(Q) The details of the fixture were discussed, negotiated and agreed upon between MTC and Calumet on Sunday, June 21, 1981, being subject only to stem the following Monday morning, June 22, 1981, by 10:00 a.m.

 (R) On Monday, June 22, 1981, prior to 10:00 a.m., Calumet contacted MTC and was advised that the stem had not been confirmed. MTC requested an extension of time to confirm stem, which was granted to 12:00 noon June 22, 1981.

 (S) Calumet again contacted MTC prior to 12:00 noon that same day, at which time MTC again advised that stem was not confirmed.

 (T) All or part of the cargo of shredded steel scrap to be lifted on the subject voyage was to be stemmed from Portsmouth, New Hampshire, or Boston, or a combination of the two ports, although both the M.V. Gina Juliano fixture agreement and the M.V. Jay Laxmi charter party permitted MTC to load at one or two safe ports/berths on the East Coast of the United States located north of Cape Hatteras, North Carolina, at charterer's option.

 (U) The intended carriage of shredded steel scrap from the East Coast of the United States to Turkey was a fairly standard carriage which MTC undertook on a regular basis during this time period.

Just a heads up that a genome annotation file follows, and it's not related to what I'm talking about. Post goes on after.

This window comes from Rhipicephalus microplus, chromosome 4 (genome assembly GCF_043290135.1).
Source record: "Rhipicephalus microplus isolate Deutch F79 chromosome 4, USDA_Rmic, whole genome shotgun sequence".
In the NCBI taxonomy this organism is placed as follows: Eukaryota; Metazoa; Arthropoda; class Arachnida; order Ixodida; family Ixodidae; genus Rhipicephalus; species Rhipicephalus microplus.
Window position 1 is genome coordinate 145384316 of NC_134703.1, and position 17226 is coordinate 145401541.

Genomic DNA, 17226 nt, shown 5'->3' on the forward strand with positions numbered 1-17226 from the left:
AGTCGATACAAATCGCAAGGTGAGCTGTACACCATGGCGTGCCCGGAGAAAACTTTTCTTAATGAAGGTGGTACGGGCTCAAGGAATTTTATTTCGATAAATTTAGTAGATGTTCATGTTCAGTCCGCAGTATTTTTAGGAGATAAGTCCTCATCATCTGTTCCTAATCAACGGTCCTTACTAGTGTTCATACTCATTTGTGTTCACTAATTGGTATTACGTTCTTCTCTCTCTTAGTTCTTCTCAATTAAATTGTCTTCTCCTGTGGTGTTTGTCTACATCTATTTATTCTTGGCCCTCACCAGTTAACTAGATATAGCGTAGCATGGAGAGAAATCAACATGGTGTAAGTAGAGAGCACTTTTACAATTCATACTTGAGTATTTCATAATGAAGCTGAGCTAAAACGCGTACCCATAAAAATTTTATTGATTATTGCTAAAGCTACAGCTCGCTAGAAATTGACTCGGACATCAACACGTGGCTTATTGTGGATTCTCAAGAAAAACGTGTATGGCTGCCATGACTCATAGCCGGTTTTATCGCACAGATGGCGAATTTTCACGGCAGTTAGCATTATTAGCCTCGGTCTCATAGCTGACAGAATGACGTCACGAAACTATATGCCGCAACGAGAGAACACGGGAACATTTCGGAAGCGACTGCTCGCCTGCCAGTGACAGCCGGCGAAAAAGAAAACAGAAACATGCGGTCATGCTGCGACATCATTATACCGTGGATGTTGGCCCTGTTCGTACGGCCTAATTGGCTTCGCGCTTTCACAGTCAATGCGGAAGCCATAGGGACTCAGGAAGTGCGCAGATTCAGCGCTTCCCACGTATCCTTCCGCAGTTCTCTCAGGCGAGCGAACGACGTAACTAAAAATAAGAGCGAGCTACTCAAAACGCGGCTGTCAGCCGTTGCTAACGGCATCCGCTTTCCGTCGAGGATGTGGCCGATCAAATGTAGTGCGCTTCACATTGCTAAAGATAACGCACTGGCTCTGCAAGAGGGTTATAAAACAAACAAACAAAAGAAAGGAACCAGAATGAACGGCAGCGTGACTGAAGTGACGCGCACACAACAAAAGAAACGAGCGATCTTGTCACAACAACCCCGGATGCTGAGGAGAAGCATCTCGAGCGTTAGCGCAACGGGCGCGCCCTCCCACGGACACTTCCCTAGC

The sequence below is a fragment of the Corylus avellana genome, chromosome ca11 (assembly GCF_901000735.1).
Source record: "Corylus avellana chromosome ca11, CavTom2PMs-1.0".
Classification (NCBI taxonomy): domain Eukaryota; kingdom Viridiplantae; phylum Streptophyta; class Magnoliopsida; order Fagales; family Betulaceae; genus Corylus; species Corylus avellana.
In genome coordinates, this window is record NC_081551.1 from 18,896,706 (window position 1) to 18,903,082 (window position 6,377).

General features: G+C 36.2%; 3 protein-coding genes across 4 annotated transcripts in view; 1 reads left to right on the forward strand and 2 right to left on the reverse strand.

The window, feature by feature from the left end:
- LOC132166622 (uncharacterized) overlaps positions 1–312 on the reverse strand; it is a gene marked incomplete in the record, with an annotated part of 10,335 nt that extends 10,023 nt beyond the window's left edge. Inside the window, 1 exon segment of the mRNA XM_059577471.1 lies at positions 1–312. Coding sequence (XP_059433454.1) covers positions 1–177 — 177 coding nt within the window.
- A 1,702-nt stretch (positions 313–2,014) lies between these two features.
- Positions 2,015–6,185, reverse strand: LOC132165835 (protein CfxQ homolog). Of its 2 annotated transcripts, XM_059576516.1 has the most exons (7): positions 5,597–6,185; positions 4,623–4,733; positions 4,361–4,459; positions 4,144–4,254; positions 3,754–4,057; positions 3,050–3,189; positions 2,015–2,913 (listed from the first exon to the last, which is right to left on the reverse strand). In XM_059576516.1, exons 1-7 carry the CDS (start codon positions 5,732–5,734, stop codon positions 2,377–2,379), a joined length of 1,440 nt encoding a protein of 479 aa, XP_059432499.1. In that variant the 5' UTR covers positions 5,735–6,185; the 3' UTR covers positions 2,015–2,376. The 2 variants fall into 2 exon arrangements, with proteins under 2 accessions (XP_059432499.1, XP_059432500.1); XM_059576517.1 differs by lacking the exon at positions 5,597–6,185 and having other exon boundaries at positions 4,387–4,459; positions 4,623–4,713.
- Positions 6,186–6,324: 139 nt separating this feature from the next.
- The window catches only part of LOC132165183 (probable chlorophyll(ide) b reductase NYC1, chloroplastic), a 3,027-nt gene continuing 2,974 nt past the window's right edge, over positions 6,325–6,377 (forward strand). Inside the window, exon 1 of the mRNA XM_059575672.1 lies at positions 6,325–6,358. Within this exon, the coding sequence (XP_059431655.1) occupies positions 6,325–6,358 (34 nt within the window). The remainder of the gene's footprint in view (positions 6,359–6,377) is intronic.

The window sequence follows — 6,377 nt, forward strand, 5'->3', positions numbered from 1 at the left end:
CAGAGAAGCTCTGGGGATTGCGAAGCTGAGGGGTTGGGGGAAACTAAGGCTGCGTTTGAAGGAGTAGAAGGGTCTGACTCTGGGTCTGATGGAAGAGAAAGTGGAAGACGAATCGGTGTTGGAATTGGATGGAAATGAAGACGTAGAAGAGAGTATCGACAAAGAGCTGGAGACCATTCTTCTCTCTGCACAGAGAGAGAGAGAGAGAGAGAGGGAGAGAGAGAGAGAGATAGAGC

It also is essentially uncontroverted that as of 12:00 noon, MTC had been contacted by the Heath-Rosenthal Chartering Company for the use of another vessel, the M.V. Jay Laxmi, to transport the steel scrap. See Defendant's Letter Dated January 30, 1984 at 2-3. Active negotiations began at least by 3:30 p.m. As of 5:45 p.m. of that same day, June 22, 1981, the fixture was concluded subject to the receiver's approval and defendant obtaining and confirming stem. Stem was confirmed as per the agreement by 11:00 a.m. June 23, 1981. The terms of the M.V. Jay Laxmi charter party, which was signed on June 23, 1981, and the fixture of the M.V. Gina Juliano were basically identical in terms, except that the layday cancellation period for the M.V. Gina Juliano also included the days of July 1st and 2nd, 1981, and, further, the freight rate for the M.V. Jay Laxmi was $1.40 less per ton than the freight rate agreed upon in the M.V. Gina Juliano fixture. See Plaintiff's Proposed Findings of Fact, P28; Defendant's Letter Dated January 30, 1984 at 3-4. Thus, the principle disputes stem from the failure of defendant to satisfy the condition precedent of confirming stem. See Consent Pre-Trial Order, Stipulated Fact (Q) at 8.